The author is with the Alabama Broadcasters Association.
In light of a several recent Notices of Apparent Liability (NAL) issued by the FCC to AM stations, we thought we would remind engineers who maintain AM directional sites the importance of monitoring and documenting the operation closely.
The FCC has found that a number of stations failed to maintain required directional patterns within prescribed parameters and operate within authorized power limits.
Section 73.1560(a) of the Rules require AM station licensees to maintain their antenna input power within 90 percent and 105 percent of the authorized power. AM stations authorized power is normally determined by observing the antenna current at the feed to the tower or a line current meter at the common point during directional operation.
I realize we are “preaching to the choir” but the station engineer needs be aware that the 90 to 105 percent is the power not antenna or line current. You must calculate the required current by using simple Ohm’ Law, I = √(P/R) where I is the required current, P is power and R is tower resistance.
For example….if your station is licensed for 1000 watts then 105 percent would be 1050 watts and 90 percent would be 900 watts. For simple math assume the antenna resistance is 50 ohms, by using the above formula we find the following…
90%…..900 watts….4.24 amps
100%…1000 watts…4.47 amps
105%…1050 watts…4.58 amps
However if you have a directional AM facility operating with less than 5 kW then you allowed to increase total power 8 percent. Stations operating with more than 5 kW can increase total power 5.3 percent. This increase is to overcome losses in the phasing network. Most AM directional stations authorization has this increase already listed as the licensed power. The 90 to 105 percent limits apply to that power.
Increasing the power for the allowed percentage the above example would be….
90%……972 watts….4.40 amps
100%….1080 watts….4.64 amps
105%….1134 watts….4.76 amps
In addition to maintaining the correct power level directional stations have the added task of making sure parameters of the directional pattern are within the required tolerances. Stations are required to have a type accepted antenna monitor which allows the measurement of the phase and current ratios of each tower in the system. The authorization will list the licensed phase and current ratio for each tower. FCC rule 73.61 states the phase should be kept within +/- 3 degrees and the current ratio should stay with +/- 5 percent of values listed on the authorization.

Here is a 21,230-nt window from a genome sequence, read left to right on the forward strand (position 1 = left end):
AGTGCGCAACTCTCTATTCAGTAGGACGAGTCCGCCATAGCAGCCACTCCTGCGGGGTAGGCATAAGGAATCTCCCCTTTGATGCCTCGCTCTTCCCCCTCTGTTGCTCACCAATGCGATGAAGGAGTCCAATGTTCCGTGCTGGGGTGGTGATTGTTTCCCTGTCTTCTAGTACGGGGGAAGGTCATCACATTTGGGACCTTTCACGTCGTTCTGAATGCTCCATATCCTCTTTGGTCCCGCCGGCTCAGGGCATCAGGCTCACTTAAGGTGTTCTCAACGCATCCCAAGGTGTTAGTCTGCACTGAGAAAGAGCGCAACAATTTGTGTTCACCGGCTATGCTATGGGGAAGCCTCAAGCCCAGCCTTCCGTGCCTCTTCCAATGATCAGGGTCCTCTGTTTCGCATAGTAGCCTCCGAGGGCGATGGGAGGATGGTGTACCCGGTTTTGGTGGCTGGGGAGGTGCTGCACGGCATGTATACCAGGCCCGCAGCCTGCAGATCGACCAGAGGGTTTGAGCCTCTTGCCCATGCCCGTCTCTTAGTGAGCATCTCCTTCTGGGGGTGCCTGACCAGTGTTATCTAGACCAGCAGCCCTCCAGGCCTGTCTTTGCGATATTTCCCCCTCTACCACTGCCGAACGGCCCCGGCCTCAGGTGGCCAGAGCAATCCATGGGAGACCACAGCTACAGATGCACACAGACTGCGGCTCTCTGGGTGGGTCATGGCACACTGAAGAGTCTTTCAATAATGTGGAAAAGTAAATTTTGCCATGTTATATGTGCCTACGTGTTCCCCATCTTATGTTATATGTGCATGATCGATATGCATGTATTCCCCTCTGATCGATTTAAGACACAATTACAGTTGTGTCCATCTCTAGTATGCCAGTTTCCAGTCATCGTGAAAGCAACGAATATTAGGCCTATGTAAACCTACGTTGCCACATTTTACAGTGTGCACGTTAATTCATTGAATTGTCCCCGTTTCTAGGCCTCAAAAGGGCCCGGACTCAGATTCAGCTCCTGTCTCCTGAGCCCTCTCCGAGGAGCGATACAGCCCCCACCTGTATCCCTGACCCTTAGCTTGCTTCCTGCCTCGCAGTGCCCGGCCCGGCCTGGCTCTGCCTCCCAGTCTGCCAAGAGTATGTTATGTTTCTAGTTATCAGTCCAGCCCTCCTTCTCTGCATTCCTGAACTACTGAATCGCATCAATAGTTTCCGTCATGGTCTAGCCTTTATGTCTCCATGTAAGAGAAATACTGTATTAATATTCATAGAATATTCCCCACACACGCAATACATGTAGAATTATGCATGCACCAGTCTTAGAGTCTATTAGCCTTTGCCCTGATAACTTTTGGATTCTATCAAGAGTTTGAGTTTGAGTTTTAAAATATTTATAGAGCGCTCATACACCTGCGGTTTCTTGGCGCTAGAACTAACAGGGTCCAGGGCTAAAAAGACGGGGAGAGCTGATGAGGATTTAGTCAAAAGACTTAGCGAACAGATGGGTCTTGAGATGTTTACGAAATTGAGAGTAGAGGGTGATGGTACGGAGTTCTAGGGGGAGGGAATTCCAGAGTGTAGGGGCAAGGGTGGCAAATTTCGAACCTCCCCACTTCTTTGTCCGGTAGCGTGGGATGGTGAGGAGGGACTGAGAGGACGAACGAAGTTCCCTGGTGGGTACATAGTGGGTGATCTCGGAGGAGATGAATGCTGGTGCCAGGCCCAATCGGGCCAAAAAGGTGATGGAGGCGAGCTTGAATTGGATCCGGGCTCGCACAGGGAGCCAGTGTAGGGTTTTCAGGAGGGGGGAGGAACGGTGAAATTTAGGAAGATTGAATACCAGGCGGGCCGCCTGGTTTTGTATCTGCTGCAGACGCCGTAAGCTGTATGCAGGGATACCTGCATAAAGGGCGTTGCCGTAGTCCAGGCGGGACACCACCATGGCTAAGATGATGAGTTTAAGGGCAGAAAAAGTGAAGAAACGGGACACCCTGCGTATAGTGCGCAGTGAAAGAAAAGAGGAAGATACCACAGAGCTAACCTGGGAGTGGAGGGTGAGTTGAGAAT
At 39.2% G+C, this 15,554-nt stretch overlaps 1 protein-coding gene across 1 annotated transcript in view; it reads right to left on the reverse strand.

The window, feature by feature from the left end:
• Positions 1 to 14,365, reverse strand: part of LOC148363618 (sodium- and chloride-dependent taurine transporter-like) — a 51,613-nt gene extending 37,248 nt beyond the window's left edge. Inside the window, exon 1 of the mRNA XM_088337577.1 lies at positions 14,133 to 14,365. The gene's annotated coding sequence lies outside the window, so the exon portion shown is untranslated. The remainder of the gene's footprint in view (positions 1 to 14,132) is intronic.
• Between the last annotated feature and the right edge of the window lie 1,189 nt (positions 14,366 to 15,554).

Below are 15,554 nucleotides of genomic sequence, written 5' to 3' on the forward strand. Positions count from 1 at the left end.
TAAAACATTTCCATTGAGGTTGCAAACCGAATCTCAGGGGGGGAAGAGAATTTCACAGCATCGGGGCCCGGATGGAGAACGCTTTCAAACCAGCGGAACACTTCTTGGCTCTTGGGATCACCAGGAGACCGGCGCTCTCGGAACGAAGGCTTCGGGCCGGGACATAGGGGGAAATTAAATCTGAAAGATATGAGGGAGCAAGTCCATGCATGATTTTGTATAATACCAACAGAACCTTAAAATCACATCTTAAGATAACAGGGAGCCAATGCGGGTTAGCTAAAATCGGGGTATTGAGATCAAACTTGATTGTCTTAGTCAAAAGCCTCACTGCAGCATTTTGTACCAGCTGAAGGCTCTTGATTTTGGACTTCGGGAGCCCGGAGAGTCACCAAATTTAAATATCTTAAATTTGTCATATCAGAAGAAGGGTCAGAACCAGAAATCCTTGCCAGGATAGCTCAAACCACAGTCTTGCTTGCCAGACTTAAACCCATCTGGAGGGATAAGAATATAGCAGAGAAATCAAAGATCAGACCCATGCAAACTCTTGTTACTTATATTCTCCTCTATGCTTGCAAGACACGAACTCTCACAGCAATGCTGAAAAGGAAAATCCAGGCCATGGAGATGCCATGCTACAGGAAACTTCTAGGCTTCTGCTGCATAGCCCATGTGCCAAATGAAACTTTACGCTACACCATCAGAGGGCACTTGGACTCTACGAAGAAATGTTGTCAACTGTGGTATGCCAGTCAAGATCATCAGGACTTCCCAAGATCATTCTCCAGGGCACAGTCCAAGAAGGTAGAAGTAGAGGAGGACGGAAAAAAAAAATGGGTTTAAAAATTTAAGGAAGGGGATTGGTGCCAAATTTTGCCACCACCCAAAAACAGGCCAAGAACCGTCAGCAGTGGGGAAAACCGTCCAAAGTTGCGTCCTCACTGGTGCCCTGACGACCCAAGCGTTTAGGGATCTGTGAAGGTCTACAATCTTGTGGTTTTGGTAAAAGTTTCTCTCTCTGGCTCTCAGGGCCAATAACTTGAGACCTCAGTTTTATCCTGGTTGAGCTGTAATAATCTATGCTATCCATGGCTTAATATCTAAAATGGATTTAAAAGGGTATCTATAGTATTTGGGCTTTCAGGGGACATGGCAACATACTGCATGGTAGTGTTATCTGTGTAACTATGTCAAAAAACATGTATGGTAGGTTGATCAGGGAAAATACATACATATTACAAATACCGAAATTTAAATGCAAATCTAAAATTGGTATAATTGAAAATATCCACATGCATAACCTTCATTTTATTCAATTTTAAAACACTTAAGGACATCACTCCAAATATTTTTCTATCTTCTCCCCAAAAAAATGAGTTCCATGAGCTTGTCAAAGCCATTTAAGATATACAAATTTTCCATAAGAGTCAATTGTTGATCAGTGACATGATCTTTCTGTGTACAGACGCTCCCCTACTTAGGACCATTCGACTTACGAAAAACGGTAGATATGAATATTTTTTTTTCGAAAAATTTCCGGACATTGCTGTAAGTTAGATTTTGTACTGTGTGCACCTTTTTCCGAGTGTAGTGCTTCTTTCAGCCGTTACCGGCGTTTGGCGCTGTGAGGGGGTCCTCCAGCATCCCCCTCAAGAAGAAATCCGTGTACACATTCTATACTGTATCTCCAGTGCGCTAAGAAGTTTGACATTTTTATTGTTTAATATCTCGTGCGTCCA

In the event of a failure of system components, improper pattern switching or any other event that results in operation substantially at variance from the radiation pattern specified in the instrument of authorization for the pertinent time of day, operation must be terminated within three minutes unless power can be reduced sufficiently to eliminate any excessive radiation.
Each AM station using a directional antenna with monitoring point locations specified in the instrument of authorization must make field strength measurements as often as necessary to ensure that the field at each of those points does not exceed the value specified in the station authorization. Additionally, stations not having an approved sampling system must make the measurements once each calendar quarter at intervals not exceeding 120 days.
Engineers should make sure they have means to ascertain that all parameters of the station authorization are being met. One that draws a number of NAL is not being able to tell if transmission system changes day and night operations correctly. The remote control should alert the engineer of any and all improper operations. A check of these alarms should be conducted at least once a quarter.
Another comment about directional operation. Even if you have an “approved sample system” which relieves you from making routine field measurements, as station engineer you should still visit and take field measurements at least once a quarter. The antenna monitor is only indicating what is happening at the base of the tower. Things can happen in the field (large buildings constructed, new towers built, etc.) that can affect the pattern.
Engineers should also verify that the directions to the monitor points as described on the license is still valid. These can become out of date and should be updated if needed. Also, if a monitor point becomes unstable or no longer reachable, then you should file for a change of monitor point location with the Commission.
If the FCC inspector or an alternative broadcast inspector visits your facility, they will want to visit the monitor points. It would be very embarrassing to take the inspector to a monitor point and there is a large shopping center on the property. Or even more embarrassing is to not even know where the monitor points are.
Keep notes on all the readings and corrective action taken (if needed) then recorded in the transmitter maintenance log.
This article appeared in the Alabama Broadcasters Association Engineering Notebook and is reproduced with permission.